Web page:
University of Helsinki: Indigenous Peoples, local communities and biodiversity are central to the future of the Arctic

Comprehensive sustainability combines different dimensions of sustainability in order to ensure that current and future generations have opportunities for a viable planet. However, promoting different objectives of sustainability may be contradictory in some cases, including in the Arctic. For example, promoting a transition towards cleaner forms of energy production may at times be in conflict with safeguarding the rights and means of livelihood of Indigenous Peoples and local communities.

Responding to the change and ensuring a sustainable future requires consolidating different dimensions of sustainability. The now published research-based policy brief supports decision-makers in policy development on the Arctic.

The Arctic is changing already
Due to environmental change, the Arctic is warming faster than the rest of the world and in the scale of human societies the change is permanent. The changes are particularly evident in the weakening of biodiversity and cultural vitality. These changes are closely interconnected given that human societies, embedded in nature, are constantly changing their environment.

– It is evident that already in the coming decades the operational environment is changing – habitats of species are moving and extreme weather events are plaguing communities as well as livelihoods. Adapting to the situation, slowing down the rate of change and moving towards a less environmentally harmful direction are needed to advance sustainability transition, including in the Arctic, Associate Professor Jussi T. Eronen outlines.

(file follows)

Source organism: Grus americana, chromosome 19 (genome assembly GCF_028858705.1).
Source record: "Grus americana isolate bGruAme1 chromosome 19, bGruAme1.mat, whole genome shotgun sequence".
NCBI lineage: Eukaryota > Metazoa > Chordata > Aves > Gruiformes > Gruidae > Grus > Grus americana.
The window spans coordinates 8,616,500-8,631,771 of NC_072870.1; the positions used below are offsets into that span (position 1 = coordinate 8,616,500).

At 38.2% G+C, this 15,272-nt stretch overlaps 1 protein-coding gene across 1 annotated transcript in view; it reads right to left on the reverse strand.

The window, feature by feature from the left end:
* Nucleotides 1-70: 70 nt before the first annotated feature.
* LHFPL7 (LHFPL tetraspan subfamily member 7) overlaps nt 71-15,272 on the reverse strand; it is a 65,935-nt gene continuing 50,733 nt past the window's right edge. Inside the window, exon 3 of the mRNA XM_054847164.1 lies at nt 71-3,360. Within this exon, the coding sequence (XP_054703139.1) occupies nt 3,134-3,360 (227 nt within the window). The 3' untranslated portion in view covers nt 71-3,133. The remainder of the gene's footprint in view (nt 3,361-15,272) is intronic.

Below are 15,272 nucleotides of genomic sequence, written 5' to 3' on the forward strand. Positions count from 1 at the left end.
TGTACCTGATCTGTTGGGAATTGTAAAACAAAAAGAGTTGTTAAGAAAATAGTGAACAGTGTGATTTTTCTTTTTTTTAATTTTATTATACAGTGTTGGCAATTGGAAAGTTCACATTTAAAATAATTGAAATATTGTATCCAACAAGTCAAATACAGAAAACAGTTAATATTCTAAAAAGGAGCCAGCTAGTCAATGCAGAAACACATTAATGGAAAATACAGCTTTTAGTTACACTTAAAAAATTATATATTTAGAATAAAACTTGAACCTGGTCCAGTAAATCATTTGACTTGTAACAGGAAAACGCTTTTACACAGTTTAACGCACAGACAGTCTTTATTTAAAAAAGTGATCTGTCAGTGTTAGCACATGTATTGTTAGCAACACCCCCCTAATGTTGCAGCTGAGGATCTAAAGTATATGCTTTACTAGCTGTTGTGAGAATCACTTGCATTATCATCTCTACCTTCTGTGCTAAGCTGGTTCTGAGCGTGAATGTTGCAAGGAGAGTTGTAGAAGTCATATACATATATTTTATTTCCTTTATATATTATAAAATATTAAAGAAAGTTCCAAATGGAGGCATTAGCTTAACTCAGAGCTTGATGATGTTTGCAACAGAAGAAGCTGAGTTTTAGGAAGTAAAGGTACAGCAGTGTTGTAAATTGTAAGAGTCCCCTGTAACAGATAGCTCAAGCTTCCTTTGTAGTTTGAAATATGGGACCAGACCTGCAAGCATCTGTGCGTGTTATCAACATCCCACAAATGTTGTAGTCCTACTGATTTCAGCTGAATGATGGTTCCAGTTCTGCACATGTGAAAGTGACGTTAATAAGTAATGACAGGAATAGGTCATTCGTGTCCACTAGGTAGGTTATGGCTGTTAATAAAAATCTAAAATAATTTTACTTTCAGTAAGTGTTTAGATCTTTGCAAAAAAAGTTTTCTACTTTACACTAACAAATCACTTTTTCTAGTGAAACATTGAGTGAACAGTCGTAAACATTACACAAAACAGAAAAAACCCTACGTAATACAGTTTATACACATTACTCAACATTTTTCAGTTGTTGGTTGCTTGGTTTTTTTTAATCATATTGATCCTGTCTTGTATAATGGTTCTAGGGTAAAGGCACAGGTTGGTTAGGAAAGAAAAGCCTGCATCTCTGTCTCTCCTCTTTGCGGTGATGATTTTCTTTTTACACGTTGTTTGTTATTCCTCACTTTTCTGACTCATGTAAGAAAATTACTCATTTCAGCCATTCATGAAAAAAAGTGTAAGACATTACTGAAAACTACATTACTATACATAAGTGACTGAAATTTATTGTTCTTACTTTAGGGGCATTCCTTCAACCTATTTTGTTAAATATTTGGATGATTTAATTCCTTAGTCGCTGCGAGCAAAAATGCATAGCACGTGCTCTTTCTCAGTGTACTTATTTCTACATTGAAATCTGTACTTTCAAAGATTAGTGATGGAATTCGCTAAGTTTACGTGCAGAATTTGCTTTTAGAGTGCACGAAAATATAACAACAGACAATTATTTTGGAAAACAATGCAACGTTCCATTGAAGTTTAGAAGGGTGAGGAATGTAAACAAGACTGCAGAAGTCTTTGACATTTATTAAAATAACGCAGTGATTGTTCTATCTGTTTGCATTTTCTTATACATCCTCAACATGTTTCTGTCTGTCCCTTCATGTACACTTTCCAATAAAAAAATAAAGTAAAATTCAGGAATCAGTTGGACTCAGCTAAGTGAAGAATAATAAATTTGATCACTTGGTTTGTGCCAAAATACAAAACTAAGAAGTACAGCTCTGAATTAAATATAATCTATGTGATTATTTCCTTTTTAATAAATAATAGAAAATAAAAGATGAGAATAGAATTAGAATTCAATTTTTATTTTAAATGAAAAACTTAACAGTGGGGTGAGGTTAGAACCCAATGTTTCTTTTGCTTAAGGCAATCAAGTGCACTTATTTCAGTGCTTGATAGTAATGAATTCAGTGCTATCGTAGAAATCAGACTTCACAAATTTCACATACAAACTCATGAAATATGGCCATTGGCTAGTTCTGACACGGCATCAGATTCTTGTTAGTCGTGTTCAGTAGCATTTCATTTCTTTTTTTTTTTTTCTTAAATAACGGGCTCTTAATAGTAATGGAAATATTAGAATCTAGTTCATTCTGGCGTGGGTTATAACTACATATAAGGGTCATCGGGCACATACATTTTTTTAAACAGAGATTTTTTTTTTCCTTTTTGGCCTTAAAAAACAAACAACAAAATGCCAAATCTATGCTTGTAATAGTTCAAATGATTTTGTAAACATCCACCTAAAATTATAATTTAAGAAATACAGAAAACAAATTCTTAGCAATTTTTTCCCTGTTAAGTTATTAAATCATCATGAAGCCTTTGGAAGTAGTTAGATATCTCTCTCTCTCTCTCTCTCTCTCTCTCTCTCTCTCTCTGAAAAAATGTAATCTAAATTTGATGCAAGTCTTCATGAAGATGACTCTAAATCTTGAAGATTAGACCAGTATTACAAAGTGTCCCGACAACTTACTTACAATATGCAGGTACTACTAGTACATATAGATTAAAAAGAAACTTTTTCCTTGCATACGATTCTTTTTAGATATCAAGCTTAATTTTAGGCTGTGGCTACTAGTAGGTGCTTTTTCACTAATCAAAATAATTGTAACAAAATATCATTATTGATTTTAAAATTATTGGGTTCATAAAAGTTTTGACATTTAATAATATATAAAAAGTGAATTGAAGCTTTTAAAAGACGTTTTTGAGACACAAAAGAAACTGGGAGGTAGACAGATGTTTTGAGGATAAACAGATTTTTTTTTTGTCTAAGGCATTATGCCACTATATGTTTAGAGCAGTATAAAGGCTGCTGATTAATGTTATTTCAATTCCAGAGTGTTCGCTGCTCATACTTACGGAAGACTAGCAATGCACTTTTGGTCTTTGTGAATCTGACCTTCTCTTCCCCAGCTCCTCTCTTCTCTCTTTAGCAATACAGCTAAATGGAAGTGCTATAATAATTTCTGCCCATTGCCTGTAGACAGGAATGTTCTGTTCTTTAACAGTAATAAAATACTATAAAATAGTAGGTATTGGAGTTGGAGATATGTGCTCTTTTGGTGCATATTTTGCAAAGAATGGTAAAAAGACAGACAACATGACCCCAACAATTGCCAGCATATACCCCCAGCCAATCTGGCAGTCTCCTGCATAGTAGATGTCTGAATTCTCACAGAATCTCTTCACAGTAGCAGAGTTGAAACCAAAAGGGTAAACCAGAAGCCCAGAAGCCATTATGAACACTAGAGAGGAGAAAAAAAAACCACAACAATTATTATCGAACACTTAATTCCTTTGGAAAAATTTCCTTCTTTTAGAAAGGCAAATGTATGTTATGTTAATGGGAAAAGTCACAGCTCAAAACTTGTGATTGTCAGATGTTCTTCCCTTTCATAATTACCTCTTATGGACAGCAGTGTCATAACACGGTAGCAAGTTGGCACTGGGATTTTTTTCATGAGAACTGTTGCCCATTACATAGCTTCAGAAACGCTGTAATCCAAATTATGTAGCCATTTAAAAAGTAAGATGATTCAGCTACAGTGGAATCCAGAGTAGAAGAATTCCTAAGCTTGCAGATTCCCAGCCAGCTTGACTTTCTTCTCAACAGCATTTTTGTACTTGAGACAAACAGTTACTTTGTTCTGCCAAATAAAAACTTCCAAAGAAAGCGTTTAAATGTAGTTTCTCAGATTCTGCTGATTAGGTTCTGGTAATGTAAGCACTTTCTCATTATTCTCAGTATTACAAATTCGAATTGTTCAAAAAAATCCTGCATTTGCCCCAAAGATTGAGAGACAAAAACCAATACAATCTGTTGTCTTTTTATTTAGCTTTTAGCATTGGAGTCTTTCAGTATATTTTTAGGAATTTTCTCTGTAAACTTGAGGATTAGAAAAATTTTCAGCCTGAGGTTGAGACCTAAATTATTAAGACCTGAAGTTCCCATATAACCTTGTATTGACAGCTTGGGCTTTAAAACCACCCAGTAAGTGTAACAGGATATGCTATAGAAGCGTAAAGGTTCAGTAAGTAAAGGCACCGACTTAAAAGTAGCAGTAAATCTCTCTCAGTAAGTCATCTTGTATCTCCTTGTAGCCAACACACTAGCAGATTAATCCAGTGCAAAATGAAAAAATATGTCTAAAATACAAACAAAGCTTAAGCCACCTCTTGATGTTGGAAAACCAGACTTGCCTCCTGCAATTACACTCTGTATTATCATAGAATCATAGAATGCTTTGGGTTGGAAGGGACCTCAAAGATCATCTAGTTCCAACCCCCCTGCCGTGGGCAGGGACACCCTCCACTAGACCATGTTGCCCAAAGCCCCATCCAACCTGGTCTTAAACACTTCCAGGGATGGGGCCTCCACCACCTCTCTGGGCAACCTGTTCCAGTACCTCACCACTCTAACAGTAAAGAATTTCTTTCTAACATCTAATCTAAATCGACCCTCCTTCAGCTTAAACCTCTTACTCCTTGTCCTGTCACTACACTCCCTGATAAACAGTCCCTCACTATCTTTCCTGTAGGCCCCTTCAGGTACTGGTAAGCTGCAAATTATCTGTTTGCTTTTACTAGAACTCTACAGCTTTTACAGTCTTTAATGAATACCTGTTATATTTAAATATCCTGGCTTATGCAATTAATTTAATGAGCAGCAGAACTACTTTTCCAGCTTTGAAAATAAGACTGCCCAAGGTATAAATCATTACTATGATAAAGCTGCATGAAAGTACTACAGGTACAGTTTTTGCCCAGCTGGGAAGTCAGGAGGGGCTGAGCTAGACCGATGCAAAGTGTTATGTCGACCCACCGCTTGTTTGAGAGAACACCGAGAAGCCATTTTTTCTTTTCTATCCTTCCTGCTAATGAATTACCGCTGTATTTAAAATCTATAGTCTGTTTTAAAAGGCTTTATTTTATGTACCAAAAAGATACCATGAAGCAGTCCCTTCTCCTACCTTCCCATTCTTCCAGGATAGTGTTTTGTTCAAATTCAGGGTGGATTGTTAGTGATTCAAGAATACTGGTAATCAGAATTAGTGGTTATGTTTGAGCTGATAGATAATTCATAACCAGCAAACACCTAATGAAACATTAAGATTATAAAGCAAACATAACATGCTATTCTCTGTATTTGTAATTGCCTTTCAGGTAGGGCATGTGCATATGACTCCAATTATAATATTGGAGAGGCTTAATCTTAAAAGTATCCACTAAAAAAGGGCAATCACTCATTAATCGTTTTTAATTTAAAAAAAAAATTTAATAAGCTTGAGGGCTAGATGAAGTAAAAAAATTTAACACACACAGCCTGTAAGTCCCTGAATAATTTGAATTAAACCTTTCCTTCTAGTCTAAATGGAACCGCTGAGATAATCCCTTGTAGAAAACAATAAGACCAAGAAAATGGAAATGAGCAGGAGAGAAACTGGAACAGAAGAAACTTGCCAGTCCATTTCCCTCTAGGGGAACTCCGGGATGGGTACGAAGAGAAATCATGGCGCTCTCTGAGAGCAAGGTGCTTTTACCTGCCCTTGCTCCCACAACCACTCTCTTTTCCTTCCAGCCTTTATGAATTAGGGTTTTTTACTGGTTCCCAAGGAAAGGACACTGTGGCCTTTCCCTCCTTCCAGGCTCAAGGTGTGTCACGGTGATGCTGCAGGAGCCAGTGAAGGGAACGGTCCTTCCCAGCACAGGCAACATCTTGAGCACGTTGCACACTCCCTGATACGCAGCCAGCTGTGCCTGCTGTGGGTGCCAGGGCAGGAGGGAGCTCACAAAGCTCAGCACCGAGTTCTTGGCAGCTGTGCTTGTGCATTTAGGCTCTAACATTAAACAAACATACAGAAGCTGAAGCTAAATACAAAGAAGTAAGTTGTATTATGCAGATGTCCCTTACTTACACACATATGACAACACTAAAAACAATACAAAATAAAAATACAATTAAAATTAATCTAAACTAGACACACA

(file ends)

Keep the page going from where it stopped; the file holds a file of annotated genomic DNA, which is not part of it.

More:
Sustainability transition is about re-thinking our entire current system from different viewpoints to achieve comprehensive sustainability. It requires the simultaneous advancement of different dimensions of sustainability, including the ecological, social, cultural and economic dimensions of sustainability. For this reason, strategies concerning the Arctic should identify and recognise more strongly, comprehensively and from the perspective of different cultures the different dimensions of sustainability.

Safeguarding the engagement of Indigenous Peoples in decisionmaking
About 40 Indigenous Peoples live in the Arctic. The fulfillment of their rights is at the centre of a sustainable future for the region. According to the researchers, the fulfillment of Indigenous Peoples’ rights requires that their ability to engage comprehensively in decision-making is increased. Opportunities to engage in decision-making are made possible by including representatives of Indigenous Peoples and local actors into decision-making and executive bodies.

– Advancing the rights of Indigenous Peoples is closely connected to preserving biodiversity. For example, research that integrates local knowledge on the environment and climate, can significantly support finding solutions to wicked problems. Specifically, they are problems that intertwine into large and complex challenges which are difficult to solve, such as biodiversity loss caused by climate change, Professor Reetta Toivanen,one of the writers of the new policy brief, explains.

Policy brief supports decisionmakers
According to the researchers, the sustainable future of the Arctic is based on preserving the biodiversity of nature as well as local livelihoods and culture. Therefore, the central goal in the development of Arctic strategies is to recognise the need to promote the different dimensions of sustainability holistically.

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